Review of The Goshen College Guide to Studying and Serving Abroad

The Goshen College Guide to Studying and Serving Abroad: Essays on Intercultural Learning.Edited by Duane Stoltzfus.

Pinchpenny Press, 2017

$10.00, 128 pp.

ContactEnglish@goshen.eduto order

“What does it mean to study abroad well?” asks Duane Stoltzfus, editor of this engaging, thoughtful guide to studying and serving abroad.

Nearly 8,000 students and dozens of faculty have participated in Goshen College’s Study Service Term (SST) since the program launched in 1968. On the cusp of the program’s 50th anniversary, its third generation of participants is well poised to offer thought-provoking responses to this question.

The eighteen essays in this collection—written by student participants, faculty leaders, and a country coordinator—offer glimpses into the unique approach of this 12-week program that combines language and cultural learning with service and homestays. More than 80% of Goshen College students participate in the program that embodies the Goshen College motto, “Culture for Service.”

The structure of SST enables “teaching by example, showing rather than explaining,” writes Paul Keim, Professor of Bible and Religion and leader of SST trips to Germany and Morocco. In such a setting “every day becomes a learning laboratory.”

By juxtaposing stories of faculty leaders and students, and incorporating passages from student journals, the collection demonstrates this learning by example. Faculty essays also model the use of writing as a tool for cross-cultural processing, something required of students. The book is intended for use in current and future SST units, but it will also be of great interest to directors of other service learning programs as well as to former participants of SST.

Celia Vasquez, the country coordinator for Peru SST, says that this work helped her cross bridges in her own home country of Peru. Africanist and SST leader to Senegal and Tanzania Jan Bender Shetler reflects on the meaning of gifts in African cultures and the challenges gift-giving poses to American visitors. Before a recent trip to Morocco, I found her essay helpful in learning to be more comfortable with the Moroccan culture of bargaining. Katie’ Hurst’s companion essay on her experience as a student navigating her host brothers’ bids for her iphone also helped me move beyond the “white guilt” of “having stuff,” to consider the consequences of fulfilling the request for only one of the brothers.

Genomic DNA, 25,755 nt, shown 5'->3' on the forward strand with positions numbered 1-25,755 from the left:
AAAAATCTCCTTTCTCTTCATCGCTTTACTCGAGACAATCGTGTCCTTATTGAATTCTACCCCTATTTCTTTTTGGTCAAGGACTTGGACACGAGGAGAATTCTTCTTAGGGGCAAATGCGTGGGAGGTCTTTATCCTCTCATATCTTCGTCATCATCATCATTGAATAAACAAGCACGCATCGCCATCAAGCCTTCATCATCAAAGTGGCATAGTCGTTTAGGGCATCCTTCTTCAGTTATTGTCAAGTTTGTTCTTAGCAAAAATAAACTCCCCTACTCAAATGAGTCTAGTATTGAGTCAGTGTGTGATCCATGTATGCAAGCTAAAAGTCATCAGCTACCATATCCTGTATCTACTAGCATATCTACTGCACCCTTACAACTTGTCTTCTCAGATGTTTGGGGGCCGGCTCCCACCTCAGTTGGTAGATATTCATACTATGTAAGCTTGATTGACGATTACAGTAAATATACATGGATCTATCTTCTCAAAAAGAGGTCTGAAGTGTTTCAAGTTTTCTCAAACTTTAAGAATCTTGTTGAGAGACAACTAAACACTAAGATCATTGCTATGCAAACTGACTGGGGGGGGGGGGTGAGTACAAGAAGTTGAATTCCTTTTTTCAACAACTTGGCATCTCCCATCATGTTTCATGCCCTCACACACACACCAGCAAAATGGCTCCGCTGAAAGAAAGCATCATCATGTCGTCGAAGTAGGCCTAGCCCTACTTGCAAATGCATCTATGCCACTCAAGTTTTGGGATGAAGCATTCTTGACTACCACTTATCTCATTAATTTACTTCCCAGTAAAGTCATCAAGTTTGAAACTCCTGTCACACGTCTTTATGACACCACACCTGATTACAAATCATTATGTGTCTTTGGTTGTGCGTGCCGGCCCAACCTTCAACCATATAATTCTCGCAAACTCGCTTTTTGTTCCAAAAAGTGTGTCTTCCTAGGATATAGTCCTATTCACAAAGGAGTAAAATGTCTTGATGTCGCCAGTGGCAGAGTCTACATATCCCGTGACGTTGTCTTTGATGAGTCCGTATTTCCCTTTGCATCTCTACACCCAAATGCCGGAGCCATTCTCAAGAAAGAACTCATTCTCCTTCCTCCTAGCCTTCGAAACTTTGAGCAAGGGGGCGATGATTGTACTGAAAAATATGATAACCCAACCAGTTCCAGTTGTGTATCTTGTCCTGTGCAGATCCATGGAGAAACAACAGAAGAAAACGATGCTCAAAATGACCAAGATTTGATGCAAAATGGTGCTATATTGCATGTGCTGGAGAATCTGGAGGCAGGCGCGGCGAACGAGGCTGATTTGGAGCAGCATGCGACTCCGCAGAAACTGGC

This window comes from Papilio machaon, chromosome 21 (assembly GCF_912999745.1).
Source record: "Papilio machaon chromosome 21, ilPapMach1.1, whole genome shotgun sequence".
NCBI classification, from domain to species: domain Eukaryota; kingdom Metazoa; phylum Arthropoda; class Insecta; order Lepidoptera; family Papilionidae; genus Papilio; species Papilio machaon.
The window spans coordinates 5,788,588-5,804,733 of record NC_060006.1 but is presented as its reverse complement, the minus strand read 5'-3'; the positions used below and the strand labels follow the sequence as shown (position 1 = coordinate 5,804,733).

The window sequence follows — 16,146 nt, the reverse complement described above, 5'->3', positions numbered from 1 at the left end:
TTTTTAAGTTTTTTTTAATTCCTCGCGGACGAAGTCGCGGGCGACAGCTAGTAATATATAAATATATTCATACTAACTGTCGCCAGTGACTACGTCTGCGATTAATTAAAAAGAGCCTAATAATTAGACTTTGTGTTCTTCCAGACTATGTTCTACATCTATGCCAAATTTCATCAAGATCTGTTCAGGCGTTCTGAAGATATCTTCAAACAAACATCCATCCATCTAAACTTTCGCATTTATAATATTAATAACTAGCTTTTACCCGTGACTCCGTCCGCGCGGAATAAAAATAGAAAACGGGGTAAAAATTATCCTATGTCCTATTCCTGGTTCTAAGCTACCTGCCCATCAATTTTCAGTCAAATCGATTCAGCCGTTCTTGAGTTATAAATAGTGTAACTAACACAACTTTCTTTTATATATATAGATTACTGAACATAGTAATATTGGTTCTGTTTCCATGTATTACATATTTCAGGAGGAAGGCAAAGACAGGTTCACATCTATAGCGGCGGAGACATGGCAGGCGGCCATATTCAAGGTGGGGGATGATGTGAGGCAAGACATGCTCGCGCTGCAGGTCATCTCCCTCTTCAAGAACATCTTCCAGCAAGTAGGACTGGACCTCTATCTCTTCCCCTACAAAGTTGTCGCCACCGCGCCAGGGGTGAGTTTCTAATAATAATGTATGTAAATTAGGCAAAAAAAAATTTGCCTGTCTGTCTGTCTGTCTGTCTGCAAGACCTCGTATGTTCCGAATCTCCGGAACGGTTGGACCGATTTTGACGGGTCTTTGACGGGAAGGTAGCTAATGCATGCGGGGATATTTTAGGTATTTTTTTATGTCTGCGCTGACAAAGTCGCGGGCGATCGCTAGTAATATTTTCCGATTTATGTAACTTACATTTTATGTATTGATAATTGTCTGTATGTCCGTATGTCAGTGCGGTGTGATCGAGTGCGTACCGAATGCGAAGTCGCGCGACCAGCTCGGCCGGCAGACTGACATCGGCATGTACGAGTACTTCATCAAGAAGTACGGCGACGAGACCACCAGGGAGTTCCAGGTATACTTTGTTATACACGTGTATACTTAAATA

Essays on language learning as a form of cultural insight, on spiritual development, on developing confidence and coping strategies, on dealing with grief and loss at home while abroad, on developing cultural competency—cover multiple dimensions of the “elephant” of SST, as evoked by Keith Graber Miller in his thoughtful reworking of the old story, and shows how many of them overlap.

As Ervin Beck notes in this issue, Goshen’s International Literature course, one of the first of its kinds in the US, followed the SST program by five years. The climate that fostered the education of such notables as Ellah Wakatama Allfrey and Sofia Samatar, whose work is featured in this issue, began in stories of travel and continued with the integration of intercultural learning into the Goshen curriculum. SST continues to provide a structure in which many more stories can be created and experienced. Savor this refreshingly honest and insightful selection of personal essays to get a sense of what it means to serve and learn across cultures in a meaningful, relationship-oriented exchange.

About the Author

Ann Hostetler

Ann Hostetler is the editor of A Cappella: Mennonite Voices in Poetry (Univ. of Iowa Press 2003) and author of two collections of poems, Empty Room with Light (Dreamseeker 2002) and Safehold (Dreamseeker 2017). Her poems and essays have appeared in a variety of journals and anthologies including The American Scholar, Poet Lore, The Valparaiso Poetry Review,Rhubarb Magazine, Testimonies and Tongue Screws: Poems, Stories, and Essays Inspired by the Martyr's Mirror, Making Poems: Forty Poems with Commentary by the Poets (2010), The Mennonite Quarterly Review and PMLA . Professor Emerita of English at Goshen College in Goshen, Indiana, Hostetler is the web site editor of the Center for Mennonite Writing and co-editor of its Journal. She directed the 2022 Mennonite/s Writing conference at Goshen College.